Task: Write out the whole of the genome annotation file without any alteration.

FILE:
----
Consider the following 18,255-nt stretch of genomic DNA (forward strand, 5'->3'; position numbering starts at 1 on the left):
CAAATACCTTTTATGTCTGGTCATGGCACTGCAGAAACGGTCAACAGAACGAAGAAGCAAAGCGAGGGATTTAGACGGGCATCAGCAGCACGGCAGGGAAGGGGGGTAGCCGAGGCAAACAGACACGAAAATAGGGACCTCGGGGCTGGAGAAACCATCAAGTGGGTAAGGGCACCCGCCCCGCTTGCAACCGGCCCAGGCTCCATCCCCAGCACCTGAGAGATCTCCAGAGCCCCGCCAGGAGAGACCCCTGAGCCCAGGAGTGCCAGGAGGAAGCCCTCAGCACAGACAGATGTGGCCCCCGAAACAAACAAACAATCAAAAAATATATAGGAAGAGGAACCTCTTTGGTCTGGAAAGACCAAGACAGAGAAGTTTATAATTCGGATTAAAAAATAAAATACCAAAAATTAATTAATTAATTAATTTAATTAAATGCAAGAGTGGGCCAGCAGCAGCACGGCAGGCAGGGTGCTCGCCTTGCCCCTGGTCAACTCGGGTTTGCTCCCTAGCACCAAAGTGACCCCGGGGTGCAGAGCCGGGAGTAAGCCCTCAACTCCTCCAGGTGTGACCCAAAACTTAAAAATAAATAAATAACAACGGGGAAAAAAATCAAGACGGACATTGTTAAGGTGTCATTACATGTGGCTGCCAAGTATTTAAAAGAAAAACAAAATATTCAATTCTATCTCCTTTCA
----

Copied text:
Consider the following 18,255-nt stretch of genomic DNA (forward strand, 5'->3'; position numbering starts at 1 on the left):
CAAATACCTTTTATGTCTGGTCATGGCACTGCAGAAACGGTCAACAGAACGAAGAAGCAAAGCGAGGGATTTAGACGGGCATCAGCAGCACGGCAGGGAAGGGGGGTAGCCGAGGCAAACAGACACGAAAATAGGGACCTCGGGGCTGGAGAAACCATCAAGTGGGTAAGGGCACCCGCCCCGCTTGCAACCGGCCCAGGCTCCATCCCCAGCACCTGAGAGATCTCCAGAGCCCCGCCAGGAGAGACCCCTGAGCCCAGGAGTGCCAGGAGGAAGCCCTCAGCACAGACAGATGTGGCCCCCGAAACAAACAAACAATCAAAAAATATATAGGAAGAGGAACCTCTTTGGTCTGGAAAGACCAAGACAGAGAAGTTTATAATTCGGATTAAAAAATAAAATACCAAAAATTAATTAATTAATTAATTTAATTAAATGCAAGAGTGGGCCAGCAGCAGCACGGCAGGCAGGGTGCTCGCCTTGCCCCTGGTCAACTCGGGTTTGCTCCCTAGCACCAAAGTGACCCCGGGGTGCAGAGCCGGGAGTAAGCCCTCAACTCCTCCAGGTGTGACCCAAAACTTAAAAATAAATAAATAACAACGGGGAAAAAAATCAAGACGGACATTGTTAAGGTGTCATTACATGTGGCTGCCAAGTATTTAAAAGAAAAACAAAATATTCAATTCTATCTCCTTTCA